More generally, the Government reiterated their commitment to enhancing the role of women and removing barriers to equality, including outdated attitudes and practices, by tackling the gender pay gap, increasing the number of women on boards, increasing support for childcare costs and ensuring that employers are aware of their obligations to pregnant women.

Specific comments in relation to the key recommendations are set out below:

Recommendation 1: Examine what proportion of cases relating to discrimination in the workplace failed because the claimant could not establish less favourable treatment and seek to discover how many people are deterred from bringing a case because they feel that the law is unclear. Consider adapting the less favourable treatment test to take greater account of the subjective element (i.e. the claimant's feeling of being discriminated against) and issue guidance to this effect.

Reply: This data is too specific a requirement to obtain from available tribunal data. The Government will consider whether further, bespoke, research can be undertaken on this issue, while being aware of the cost and potential value of this work. In any event, the Government intends to produce new guidance this summer on dress codes in the workplace with the intention of making the law clearer to employers and employees.

Recommendation 2: Examine what proportion of such cases failed because the employer was found to be pursuing a legitimate aim. Consider changing the law to define what legitimate aims can be (e.g. health and safety, to establish a truly necessary public image (e.g. the judiciary), to project a smart and uniform image and to restrict dresses or insignia which may cause offence).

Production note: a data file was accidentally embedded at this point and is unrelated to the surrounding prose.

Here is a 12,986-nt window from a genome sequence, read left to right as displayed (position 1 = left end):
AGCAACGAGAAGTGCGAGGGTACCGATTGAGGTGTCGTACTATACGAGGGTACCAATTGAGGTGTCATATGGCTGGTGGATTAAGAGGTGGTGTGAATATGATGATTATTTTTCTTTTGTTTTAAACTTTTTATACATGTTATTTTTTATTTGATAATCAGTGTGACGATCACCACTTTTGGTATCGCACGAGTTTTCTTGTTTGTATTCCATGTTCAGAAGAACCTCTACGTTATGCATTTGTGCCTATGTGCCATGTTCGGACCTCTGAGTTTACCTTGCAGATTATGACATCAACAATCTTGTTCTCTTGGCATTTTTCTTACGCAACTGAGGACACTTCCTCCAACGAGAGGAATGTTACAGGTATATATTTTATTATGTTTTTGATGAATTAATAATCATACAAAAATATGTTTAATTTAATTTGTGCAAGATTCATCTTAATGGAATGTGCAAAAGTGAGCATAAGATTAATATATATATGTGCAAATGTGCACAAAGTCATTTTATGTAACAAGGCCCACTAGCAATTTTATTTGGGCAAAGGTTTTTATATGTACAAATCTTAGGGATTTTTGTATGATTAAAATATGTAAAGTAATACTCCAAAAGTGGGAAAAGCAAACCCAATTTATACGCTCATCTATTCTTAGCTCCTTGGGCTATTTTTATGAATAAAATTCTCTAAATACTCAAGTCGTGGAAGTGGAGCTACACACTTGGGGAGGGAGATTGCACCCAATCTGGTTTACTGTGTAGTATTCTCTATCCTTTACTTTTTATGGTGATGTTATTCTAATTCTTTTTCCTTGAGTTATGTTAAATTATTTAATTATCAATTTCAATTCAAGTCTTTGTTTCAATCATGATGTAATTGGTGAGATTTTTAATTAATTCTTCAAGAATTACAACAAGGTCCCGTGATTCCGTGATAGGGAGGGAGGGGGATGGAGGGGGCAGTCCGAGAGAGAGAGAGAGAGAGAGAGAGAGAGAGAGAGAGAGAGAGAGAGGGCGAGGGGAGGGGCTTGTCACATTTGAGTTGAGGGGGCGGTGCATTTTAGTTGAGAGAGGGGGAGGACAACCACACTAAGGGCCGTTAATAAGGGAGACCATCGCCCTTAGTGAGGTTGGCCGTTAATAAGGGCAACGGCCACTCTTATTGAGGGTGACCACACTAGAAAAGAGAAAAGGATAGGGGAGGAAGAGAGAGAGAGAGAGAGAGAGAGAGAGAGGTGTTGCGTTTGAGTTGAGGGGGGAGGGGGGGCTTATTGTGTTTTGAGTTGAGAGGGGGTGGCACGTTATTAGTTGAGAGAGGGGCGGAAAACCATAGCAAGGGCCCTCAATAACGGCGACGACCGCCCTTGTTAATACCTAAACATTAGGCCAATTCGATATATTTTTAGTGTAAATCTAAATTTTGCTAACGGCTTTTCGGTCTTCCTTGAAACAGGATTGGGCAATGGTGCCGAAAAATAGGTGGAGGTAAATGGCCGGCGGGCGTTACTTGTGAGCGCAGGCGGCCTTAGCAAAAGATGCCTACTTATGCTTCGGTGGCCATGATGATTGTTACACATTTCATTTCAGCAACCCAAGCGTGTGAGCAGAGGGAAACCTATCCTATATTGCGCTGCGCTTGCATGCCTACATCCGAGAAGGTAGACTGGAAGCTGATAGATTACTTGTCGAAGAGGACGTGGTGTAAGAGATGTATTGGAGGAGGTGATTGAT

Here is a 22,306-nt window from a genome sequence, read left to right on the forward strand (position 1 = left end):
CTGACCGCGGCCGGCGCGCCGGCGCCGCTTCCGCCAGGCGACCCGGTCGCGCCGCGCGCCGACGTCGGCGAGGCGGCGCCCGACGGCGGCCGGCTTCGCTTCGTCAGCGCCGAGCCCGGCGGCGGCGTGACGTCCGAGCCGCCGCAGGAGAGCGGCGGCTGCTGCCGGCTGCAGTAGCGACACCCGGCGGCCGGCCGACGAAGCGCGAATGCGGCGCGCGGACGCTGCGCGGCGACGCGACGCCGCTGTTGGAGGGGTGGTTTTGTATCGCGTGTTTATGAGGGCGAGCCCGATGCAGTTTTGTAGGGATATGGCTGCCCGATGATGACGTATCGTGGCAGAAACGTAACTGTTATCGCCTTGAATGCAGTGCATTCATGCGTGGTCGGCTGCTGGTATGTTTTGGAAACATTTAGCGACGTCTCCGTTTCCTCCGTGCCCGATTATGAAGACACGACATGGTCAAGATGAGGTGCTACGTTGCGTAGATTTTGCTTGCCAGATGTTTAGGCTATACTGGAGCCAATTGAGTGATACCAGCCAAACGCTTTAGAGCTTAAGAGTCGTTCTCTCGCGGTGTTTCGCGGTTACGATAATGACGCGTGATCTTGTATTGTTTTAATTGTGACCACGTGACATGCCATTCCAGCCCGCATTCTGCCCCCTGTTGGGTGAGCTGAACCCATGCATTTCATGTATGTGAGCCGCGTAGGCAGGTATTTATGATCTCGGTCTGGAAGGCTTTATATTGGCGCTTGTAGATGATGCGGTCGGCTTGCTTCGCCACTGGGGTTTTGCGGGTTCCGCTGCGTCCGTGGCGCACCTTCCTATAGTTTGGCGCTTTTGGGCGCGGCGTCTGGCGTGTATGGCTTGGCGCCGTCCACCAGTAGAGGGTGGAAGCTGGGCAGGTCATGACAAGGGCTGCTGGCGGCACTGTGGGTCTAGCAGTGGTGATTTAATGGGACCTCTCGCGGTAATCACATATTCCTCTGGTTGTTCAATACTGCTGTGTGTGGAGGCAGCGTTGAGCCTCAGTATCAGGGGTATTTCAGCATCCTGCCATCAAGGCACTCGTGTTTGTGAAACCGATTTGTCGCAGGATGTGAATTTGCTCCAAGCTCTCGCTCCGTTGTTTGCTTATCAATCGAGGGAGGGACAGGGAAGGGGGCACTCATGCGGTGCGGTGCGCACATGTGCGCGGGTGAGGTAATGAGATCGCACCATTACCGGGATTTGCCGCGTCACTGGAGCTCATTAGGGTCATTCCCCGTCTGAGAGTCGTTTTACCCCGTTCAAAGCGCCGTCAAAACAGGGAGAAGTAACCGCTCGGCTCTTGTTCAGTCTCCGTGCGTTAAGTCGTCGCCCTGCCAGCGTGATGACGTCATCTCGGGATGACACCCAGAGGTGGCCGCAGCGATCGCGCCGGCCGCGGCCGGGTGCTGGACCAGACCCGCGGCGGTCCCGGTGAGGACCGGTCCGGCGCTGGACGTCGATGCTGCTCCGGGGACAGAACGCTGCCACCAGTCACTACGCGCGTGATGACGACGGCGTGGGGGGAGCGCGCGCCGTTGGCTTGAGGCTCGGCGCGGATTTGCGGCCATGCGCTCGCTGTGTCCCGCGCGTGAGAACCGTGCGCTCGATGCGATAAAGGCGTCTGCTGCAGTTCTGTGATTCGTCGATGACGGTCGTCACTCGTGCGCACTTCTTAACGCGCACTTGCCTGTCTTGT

Reply: The legitimate aims suggested in this recommendation seem reasonable, however, the Government does not favour a prescriptive approach to defining a legitimate aim in the legislation. In part, because this would undermine the principle that courts and tribunals should be free to consider the particular circumstances of each case brought before them and any defence that is offered.

Recommendation 3: Develop an awareness campaign to help workers to understand how they can make formal complaints and bring claims if they believe that they are subject to discriminatory treatment at work, including potentially discriminatory dress codes.

Reply: The Government welcomed this recommendation and confirmed that the Government Equalities Office (GEO) will be producing guidance on dress codes in the workplace as a specific response to the Petition and the issues it raises. The GEO will work closely with Acas, the Equality and Human Rights Commission (EHRC) and the Health and Safety Executive (HSE) to explore options for raising further awareness of this issue.

Recommendation 4: The awareness campaign should be extended to include all sixth form and further and higher education institutions in England.

Reply: The Government agreed that it was important to prepare and equip students for the world of work, and helping them to understand their rights. As Higher Education Institutions, sixth form and further education colleges are autonomous institutions (i.e. the Government does not set their curriculum), they will consider a variety of routes to reach a student audience.

Recommendation 5: The GEO should work with Acas and the HSE to ensure that detailed guidance for employers is published, to help them to understand how discrimination law and health and safety law apply to workplace dress codes. This should be published by July 2017.

Reply: The Government welcomed the opportunity to develop new guidance for employers and confirmed that it is working closely with Acas, the EHRC and the HSE to produce this guidance, with the aim of publishing it in summer 2017.